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Federal tax refund offset

The child support office can intercept a parent's federal tax refund to collect past due child support, also called arrears. The office can file a claim against any federal income tax refund a parent may receive whether it is delivered electronically, by mail or through a rapid refund program.

The child support office can do this when cases meet the following criteria.

  • Cases with a monthly support obligation
    The amount of arrears is more than one month of total court-ordered child support payments and at least either:
    • $500 if the arrears are only owed to the custodial parent
    • $150 if any arrears are owed to the state.

  • Arrears-only cases
    The amount of arrears is at least either:
    • $500 if arrears are only owed to the custodial parent
    • $150 if any arrears are owed to the state.

The child support office will send an Administrative Offset and Federal Tax Refund Offset Programs notice to the parent who owes arrears. The notice tells the parent the child support office has or will file a claim with the U.S. Department of Treasury for the amount of the arrears. The notice explains the parent's right to a review. It also explains what will happen if the parent does not pay or take action.

Fee

State law requires the child support office to charge the custodial parent a $25 fee when the federal tax refund offset is more than $100 and is applied to nonpublic assistance arrears. The fee is deducted from the amount collected before sending the payment to the custodial parent. If multiple cases are involved, the child support office charges the $25 fee for each case that meets the criteria.

When the arrears owed to the custodial parent are eligible for an offset, the child support office sends the custodial parent a Notice of Federal Tax Intercept Fee.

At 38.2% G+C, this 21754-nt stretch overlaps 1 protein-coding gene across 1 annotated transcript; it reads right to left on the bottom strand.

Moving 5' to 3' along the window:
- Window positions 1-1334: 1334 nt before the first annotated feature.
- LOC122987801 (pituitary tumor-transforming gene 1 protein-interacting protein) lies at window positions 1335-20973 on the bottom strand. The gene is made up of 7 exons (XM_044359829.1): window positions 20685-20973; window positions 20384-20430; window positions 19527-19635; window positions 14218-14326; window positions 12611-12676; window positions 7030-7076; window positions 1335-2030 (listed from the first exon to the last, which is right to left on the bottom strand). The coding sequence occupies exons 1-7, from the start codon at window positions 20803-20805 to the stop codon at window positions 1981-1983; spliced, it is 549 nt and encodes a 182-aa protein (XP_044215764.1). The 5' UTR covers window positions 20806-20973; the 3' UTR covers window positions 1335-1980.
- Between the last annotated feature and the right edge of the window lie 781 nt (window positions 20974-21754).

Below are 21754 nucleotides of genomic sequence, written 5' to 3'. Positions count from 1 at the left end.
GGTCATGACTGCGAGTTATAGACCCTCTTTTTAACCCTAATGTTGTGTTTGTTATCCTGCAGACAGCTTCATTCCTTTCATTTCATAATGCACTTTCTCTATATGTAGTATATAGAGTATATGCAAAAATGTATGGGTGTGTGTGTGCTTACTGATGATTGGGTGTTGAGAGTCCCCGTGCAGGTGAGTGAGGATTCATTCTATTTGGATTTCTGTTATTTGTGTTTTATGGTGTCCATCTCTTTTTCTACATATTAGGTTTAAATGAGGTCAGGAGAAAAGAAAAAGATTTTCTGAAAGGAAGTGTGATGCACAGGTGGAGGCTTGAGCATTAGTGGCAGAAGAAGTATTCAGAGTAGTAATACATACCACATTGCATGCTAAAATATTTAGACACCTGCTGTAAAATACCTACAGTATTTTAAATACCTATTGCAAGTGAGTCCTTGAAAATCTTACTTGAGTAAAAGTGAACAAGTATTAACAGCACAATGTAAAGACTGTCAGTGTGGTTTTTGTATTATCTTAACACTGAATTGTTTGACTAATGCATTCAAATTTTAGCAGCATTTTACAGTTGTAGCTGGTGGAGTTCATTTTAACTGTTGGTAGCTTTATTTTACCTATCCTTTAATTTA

Holding funds

When the child support office receives the offset funds, it applies the money to all of the parent's cases that qualify for a federal tax refund offset. The office may hold the funds for up to six months before releasing a payment to the custodial parent.

Single returns
The state child support office holds funds received from the offset of a single federal tax refund for arrears owed to the custodial parent for 30 days before releasing to the custodial parent.

Joint returns
The state child support office holds funds received from the offset of a joint federal tax refund for six months to allow time for the non-obligated spouse of the parent who owes arrears to file an Injured Spouse Claim with the Internal Revenue Service (IRS).

Filing an Injured Spouse Claim

If the parent who owes arrears filed a joint tax return with a spouse, the non-obligated spouse can file an Injured Spouse Claim. The claim prorates refunds from joint tax returns so the non-obligated spouse's portion of the refund is not used to pay the other spouse's child support obligation.

The non-obligated spouse must file IRS Form 8379 to claim their portion of the refund. For questions about this form, call the IRS at 800-829-1040.

Exclusions

The child support office will not take a parent's federal tax refund if any of the following is true:

  • The case does not meet the criteria
  • A court order prohibits the use of federal tax refund offset.

Authority

State laws can be found on the Minnesota Office of the Revisor website.

  • 31 Code of Federal Regulations, section 285.3
  • 45 Code of Federal Regulations, section 302.60
  • 45 Code of Federal Regulations, section 303.6(c)(3)
  • 45 Code of Federal Regulations, section 303.72
  • 11 United States Code, section 362(b)(2)(F)
  • 26 United States Code, section 6402(c)
  • 31 United States Code, section 3720A
  • 42 United States Code, section 652(b) and (c)
  • 42 United States Code, section 664
  • Minnesota Statutes Section 518A.51(f)
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